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Archive for the ‘Social Science’ Category

Museum of Man

Over the summer Groupon had an incredible offer for a family member to the Museum of Man for $30 so I grabbed it up and yesterday we went and opened our membership.

We visited the exhibit on the Olmecs where Elliott was properly impressed by the giant carved pillars. Into the human evolution exhibit where both kids were properly grossed out by the skulls in the cave with what looked like Smilodon drool all over them. Then the exhibit on human invention which included a life-sized C3PO and some places to play Paleontologist. Into the Egyptian room where it was totally empty most of the time we were there. Memberships are awesome. Elliott and I built a pyramid out of rocks, Margie dressed up in costumes, and I read a book on women in ancient Egypt. After that we checked out the mummies (including the Lemon Grove mummy which I’ve only recently heard the story about). Margie was upset enough by the mummies that it is very possible that we may not be able to go back to the museum at all. $30 is excellent for a family for a whole year, plus free passes and discounts, but it is really terrible for just two hours. *sigh* Sweet girl.

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Originally I had hoped to try a new trail, but Margie has a mild cough and we got a very late start so we stuck to the short version of a trail we’d already done before.  It was fun to check out the visitor center, though, and to take Dad on the hike we’d done before.  I didn’t realize how much Kumeyaay info is in the visitor center.  I am planning a unit soon on the local native cultures so that will likely be a hike we take again in a couple of months.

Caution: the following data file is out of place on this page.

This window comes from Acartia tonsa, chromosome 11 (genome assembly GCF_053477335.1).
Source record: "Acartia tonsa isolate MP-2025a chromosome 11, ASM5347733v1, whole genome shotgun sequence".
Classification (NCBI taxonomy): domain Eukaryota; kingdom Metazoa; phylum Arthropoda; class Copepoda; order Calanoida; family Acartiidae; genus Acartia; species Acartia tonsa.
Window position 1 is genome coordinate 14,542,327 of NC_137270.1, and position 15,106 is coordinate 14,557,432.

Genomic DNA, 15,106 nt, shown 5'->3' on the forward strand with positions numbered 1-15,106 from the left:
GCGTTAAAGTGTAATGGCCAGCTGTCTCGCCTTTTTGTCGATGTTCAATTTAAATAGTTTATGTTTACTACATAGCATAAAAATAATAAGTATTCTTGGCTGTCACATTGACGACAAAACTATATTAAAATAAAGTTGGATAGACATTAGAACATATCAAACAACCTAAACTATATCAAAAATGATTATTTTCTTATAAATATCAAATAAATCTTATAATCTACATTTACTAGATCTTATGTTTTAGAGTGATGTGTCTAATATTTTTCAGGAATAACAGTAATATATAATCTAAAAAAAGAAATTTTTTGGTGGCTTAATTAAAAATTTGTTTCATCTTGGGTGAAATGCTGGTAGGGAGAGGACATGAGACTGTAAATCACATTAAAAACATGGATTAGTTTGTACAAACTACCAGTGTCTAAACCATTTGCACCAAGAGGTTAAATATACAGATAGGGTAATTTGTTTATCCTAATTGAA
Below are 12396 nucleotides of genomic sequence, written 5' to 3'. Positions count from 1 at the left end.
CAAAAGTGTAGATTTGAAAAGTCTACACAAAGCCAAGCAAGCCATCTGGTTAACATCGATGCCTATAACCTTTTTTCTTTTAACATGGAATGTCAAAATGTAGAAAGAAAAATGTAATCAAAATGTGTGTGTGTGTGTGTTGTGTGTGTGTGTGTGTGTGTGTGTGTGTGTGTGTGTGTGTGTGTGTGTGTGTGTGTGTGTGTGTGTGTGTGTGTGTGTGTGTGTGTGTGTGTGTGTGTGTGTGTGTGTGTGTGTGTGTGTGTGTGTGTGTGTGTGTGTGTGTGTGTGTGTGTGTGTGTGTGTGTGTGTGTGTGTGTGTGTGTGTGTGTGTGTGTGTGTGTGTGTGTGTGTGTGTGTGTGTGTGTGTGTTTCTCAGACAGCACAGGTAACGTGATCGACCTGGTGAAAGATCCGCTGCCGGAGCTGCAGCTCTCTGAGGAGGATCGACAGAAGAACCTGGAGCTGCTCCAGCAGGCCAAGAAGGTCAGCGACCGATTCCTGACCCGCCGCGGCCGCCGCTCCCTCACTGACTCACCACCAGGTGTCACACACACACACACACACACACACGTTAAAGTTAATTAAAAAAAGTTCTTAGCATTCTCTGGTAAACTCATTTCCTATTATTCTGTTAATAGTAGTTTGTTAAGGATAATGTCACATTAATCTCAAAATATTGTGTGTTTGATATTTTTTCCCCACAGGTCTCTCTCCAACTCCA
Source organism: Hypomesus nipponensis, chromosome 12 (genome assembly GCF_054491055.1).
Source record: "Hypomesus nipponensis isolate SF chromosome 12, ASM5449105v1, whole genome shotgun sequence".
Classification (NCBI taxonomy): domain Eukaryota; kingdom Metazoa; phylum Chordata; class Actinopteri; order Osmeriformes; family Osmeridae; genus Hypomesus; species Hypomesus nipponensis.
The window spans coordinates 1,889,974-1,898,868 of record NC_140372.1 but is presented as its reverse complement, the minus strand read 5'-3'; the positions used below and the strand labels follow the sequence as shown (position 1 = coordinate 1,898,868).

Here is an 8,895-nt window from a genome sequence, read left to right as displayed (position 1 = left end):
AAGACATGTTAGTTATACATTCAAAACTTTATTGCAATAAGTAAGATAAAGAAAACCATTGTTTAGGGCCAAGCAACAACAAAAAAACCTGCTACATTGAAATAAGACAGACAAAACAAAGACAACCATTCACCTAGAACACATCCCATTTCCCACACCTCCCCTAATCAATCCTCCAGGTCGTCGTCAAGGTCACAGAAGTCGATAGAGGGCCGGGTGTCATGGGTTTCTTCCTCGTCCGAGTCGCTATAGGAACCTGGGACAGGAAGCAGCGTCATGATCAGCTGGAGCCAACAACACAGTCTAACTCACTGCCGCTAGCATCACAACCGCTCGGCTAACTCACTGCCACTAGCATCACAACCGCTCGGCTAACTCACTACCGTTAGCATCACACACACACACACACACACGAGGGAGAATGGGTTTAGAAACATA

This is not what the entire walk looks like, these photos were all taken at my favorite spot where the oaks congregate around a small stream. As much as I love the area of the world I live in, I do long for more foresty areas like this. Just knowing such a place exists within San Diego makes me feel peaceful in my heart.

Here are the kids in a Kumeyaay ‘ewaa. There is another at the visitor center, but its nice to see this one in a less modern-looking area.

And, of course, the requisite shots of Margie posing with an animal statue.

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Tuesday

Margie:
~Did a lesson in spelling. Some of the words were: beginner, skinny, seeing, agreed, disagreed, we, wee, etc
~Math – addition, sums ending in from 10-20
~Copywork/Memorization – my cell phone # (it seems to make more sense to learn this number before my home one since it is always with me)

Elliott:
~2 worksheets. One he chose from Starfall.com, and the other I pulled from a book I have and which he worked VERY hard on – he kept saying, “Oh, this is making me so tired.” lol